The craft of artist Shawna Moore
By Michael Somerby EBS ARTS & ENTERTAINMENT EDITOR
BIG SKY – For Whitefish artist Shawna Moore, who has several encaustic pieces on display in Gallatin River Gallery, her vision starts with water.
Most have experienced that transcendental moment Moore draws upon to form the basis of her unique works—standing on the edge of a body of water, watching the light dance on both rippled and placid surfaces—and the special form of existentialism it evokes.
Moore, who works primarily with encaustic, pigmented wax blocks heated into a malleable liquid, believes our relationship with water in such a moment goes beyond the obvious visual beauty.
“We’re born in water, suspended in it until we hit the ground. We need it, the majority of our body water, and so we have this deep connectivity with it,” Moore said. “It’s this archetypal relationship we have with place … it’s empty, and wide and a place to contemplate your existence.”
A self-proclaimed “responsible ski bum,” Moore grew up in the landlocked, yet mountainous splendor of Bend, Oregon; she found that open bodies of water spoke to her in ways that even the mountains couldn’t.
Her work highlights the intense and intimate bond she has fostered with the liquid element through a lifetime of artistic and personal exploration.
Moore, who has been a creative since childhood thanks to ready encouragement from her mother, studied fine arts and architecture at the University of Oregon in Eugene, the latter discipline serving as a solid foundation for an evolving and exclusive interest in the arts.
“I started taking more art classes and sidelined my interest in architecture indefinitely, even though it was a great underpinning,” Moore said. “I feel fortunate that’s how I was trained.”
Throughout her late 20s and early 30s, Moore worked in representational ways with a number of mediums, with a couple of community galleries in Eugene and Bend showcasing her works. But in 2002, after moving with her husband to Santa Fe, a New Mexican city with a then-rapidly growing appetite for all things art, Moore came across an ad for a class in encaustic.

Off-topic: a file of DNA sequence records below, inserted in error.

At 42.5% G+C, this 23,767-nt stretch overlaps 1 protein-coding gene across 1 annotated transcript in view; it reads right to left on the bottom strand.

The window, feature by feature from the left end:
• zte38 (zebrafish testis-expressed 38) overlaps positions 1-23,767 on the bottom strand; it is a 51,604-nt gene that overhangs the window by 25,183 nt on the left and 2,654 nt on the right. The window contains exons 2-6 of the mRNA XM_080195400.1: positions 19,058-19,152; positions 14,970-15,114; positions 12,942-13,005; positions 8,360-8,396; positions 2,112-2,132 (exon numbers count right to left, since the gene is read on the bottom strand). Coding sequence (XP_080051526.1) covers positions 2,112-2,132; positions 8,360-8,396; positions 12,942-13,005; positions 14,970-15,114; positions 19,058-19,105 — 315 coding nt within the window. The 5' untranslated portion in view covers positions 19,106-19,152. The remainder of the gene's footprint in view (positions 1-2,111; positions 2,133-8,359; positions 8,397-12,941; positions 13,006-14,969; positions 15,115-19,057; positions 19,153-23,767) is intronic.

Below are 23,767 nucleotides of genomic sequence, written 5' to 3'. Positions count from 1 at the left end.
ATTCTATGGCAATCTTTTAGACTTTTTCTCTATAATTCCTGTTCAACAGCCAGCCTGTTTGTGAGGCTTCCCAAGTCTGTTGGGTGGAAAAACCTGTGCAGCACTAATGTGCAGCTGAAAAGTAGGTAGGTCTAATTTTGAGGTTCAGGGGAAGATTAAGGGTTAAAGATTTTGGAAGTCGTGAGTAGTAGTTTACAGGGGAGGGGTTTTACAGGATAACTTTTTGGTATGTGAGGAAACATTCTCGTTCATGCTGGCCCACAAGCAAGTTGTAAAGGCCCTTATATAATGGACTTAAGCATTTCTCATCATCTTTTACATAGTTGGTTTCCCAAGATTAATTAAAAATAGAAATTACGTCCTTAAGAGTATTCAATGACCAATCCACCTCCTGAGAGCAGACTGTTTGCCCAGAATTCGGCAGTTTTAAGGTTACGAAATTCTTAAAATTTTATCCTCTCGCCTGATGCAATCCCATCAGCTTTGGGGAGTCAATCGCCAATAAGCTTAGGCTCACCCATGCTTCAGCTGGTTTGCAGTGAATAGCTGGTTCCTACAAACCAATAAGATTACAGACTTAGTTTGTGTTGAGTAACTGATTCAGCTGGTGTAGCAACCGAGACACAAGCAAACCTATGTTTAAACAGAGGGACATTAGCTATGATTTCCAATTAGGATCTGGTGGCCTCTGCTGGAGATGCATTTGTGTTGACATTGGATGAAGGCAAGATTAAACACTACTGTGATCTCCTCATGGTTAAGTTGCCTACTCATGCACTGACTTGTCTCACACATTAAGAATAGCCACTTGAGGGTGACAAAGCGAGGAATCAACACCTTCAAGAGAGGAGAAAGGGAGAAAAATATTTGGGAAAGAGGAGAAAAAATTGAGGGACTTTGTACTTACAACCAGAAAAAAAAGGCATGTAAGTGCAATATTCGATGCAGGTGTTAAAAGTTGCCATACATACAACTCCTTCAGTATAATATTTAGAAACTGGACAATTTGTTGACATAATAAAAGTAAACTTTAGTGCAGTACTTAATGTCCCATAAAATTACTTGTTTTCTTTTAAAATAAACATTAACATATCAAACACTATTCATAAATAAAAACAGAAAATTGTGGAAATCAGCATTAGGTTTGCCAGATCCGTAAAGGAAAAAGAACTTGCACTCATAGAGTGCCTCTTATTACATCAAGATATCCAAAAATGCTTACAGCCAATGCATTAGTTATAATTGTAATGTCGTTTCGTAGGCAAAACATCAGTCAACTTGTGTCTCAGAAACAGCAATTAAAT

The young artist had encountered the art form in her studies, in literature and museums, but had never delved into the ancient practice of manipulating melted waxes into art pieces.
But one lesson was all it took: Today, the artist works almost exclusively with the medium, and is known for her daring large formats and unique pigments.
“Of the people that work in encaustic, I’m known for the color and size of my work,” Moore said. “It’s hard to control a surface as big as you are, and I’ve had to scale up all of my tools.”
An encaustic artist such as Moore will utilize a quiver complete with metal tools, brushes, heat guns and lamps, blowtorches and several other methods to manipulate the rigid material, cherished for its 3D qualities and ability to manipulate color and light.
For Moore, these virtues of encaustic are much like the Treasure State she now calls home.
“The wax is not completely flat, it suspends the particles of pigment, light dances around them,” Moore said. “When you put pigment in wax it’s more spacious and light than other types of mediums, kind of like Montana. That’s what keeps you in it.”